Most people find decluttering an office to be a chore rather than a challenge. It is an entirely different exercise from decluttering a home. Why is that so? Part of the answer lies in the idea of “emotional attachment”.
An office normally contains materials that are largely of a practical, useful nature, a lot of paperwork, usually things that can be separated into the basic categories of “in use”, “need to keep (legal obligation or for information purposes), “outdated” and “clearly rubbish”. I’m simplifying here, of course, but you get the idea. Rarely do we come across anything that cannot be classified with relative ease. It’s mainly a question of knowing what to keep and understanding what is useless. And yet… we procrastinate.
One of the main issues in keeping an office clutter-free is the way we handle paperwork. Most people deal with incoming paperwork in the following manner: they read all the incoming stuff (be it on paper or email) one bit after the other, then start working on the bit that seems most urgent. Once that job is done, they have to look at all the papers again to pick the next urgent thing to do, and they repeat this process over and over again. A lot of time is spent for nothing and a feeling of urgency and time-constraint is created in the process.
What they should really consider is to read ONE piece, decide on which action to take straight away, and immediately sort the papers into “to do right now”, “do it later”, “file” (all the bits that contain information or confirmation and that can prove useful in the future), “bin” (all the bits that have served their purpose and can be discarded right now). By doing this, not only is there no need to re-read everything, but they can simply pick the next item from the top level category “to do right now” until nothing is left, then move to the next category, or deal with filing.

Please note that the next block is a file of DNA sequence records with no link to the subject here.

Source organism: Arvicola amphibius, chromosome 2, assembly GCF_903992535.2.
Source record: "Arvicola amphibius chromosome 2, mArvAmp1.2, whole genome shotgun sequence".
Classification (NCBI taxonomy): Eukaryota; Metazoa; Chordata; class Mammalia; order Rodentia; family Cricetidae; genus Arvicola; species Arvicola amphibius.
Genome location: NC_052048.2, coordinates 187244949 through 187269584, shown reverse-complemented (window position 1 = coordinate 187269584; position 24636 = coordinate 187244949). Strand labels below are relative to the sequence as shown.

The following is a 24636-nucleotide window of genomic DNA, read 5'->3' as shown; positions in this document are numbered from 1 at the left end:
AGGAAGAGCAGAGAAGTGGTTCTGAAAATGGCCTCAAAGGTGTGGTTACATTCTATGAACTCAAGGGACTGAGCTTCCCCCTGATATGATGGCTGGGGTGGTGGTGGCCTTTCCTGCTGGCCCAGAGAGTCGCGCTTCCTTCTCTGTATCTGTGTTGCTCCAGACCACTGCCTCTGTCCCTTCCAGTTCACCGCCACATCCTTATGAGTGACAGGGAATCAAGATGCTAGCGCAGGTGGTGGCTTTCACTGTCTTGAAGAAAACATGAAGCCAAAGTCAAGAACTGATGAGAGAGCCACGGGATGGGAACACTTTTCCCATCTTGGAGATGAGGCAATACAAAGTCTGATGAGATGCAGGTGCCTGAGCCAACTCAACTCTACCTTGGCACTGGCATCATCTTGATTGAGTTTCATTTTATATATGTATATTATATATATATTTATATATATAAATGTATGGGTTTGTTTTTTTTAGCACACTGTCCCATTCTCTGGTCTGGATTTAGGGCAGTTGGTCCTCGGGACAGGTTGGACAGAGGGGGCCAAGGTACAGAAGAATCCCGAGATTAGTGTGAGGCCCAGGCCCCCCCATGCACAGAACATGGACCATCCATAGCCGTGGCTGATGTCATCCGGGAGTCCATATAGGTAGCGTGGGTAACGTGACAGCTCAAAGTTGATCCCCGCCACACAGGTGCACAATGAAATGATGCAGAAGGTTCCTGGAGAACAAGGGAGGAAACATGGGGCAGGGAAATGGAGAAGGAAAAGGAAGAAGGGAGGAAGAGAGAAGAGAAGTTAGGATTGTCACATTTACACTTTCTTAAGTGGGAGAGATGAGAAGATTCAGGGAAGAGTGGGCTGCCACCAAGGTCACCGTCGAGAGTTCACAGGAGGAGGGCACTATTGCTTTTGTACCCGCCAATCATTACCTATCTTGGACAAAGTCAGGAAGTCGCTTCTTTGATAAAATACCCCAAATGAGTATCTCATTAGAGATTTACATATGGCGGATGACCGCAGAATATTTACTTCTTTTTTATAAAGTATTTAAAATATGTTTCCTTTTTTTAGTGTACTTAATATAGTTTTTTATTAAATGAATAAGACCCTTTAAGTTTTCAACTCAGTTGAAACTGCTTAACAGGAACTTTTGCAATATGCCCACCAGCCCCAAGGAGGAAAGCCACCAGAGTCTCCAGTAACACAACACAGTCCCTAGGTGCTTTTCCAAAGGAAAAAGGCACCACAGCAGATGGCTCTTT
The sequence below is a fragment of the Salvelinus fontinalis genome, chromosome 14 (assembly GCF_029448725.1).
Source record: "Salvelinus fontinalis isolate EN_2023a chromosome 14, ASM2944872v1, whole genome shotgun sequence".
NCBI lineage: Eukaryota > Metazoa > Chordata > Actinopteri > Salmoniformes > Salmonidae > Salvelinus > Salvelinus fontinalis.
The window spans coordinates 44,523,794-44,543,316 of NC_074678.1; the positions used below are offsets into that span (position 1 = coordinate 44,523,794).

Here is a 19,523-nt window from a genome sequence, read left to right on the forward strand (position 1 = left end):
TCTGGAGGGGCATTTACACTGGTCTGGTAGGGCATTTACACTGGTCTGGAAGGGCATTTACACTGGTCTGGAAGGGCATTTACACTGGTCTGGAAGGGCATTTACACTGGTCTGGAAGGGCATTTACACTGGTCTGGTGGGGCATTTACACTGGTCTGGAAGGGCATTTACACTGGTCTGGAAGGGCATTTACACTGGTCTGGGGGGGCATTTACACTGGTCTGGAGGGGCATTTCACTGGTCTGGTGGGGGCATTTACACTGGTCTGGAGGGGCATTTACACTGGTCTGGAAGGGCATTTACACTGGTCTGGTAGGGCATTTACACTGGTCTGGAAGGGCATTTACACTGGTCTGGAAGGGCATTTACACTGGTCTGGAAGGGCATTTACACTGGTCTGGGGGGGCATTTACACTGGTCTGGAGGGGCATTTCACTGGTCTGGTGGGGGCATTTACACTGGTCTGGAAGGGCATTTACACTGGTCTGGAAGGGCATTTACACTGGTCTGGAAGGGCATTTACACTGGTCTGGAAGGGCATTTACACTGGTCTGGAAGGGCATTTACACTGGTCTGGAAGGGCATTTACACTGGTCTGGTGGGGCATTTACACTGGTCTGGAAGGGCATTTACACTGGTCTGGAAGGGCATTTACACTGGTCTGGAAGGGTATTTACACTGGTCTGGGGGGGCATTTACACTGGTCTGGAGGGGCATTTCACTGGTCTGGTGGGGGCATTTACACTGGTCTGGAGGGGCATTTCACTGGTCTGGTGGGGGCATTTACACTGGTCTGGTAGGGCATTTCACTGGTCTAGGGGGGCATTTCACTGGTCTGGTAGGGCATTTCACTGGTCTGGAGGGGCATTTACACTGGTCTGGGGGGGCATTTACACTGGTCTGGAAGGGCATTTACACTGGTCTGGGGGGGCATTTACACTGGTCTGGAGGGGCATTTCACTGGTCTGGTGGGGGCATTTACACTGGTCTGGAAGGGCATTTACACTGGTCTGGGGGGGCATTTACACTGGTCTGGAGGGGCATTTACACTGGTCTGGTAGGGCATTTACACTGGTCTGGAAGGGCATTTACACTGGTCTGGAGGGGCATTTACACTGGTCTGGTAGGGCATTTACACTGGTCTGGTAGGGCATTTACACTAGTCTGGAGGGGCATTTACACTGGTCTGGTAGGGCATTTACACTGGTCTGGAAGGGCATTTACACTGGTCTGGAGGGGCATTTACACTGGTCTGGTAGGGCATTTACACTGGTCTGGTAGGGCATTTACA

This is a very simple but useful way to avoid repetition and time loss, and it can be vastly improved by having a set of desk filing drawers that are clearly marked with the categories. New stuff simply slots in and the workflow is not constantly interrupted.
Of course, the “do it later” category will have to be visited on a regular basis, but since it has already been determined that these things can wait a little while, the attention stays with the important stuff that looks much less daunting now that a lot of papers have been removed from the pile already.
The “file” category is another stumbling block for a lot of people: the longer these papers sit there before being properly filed, the more likely it becomes that you’ll have to review them before being able to properly file them. However, filing all the time is a huge waste of time as well – it’s a question of finding a balance. I recommend filing once a week, preferably towards the end of the week as to make sure that Monday morning you can start the week afresh, with the least amount of backlog and unnecessary papers sitting on your desk. You might even try thinking of “filing” as a break from the urgent matters , clearing your mind by doing a more manual task for a while.
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Hi, my name is Tilo Flache. My mission: help clients declutter mind and space.
This blog contains pointers for your journey towards a happier living experience.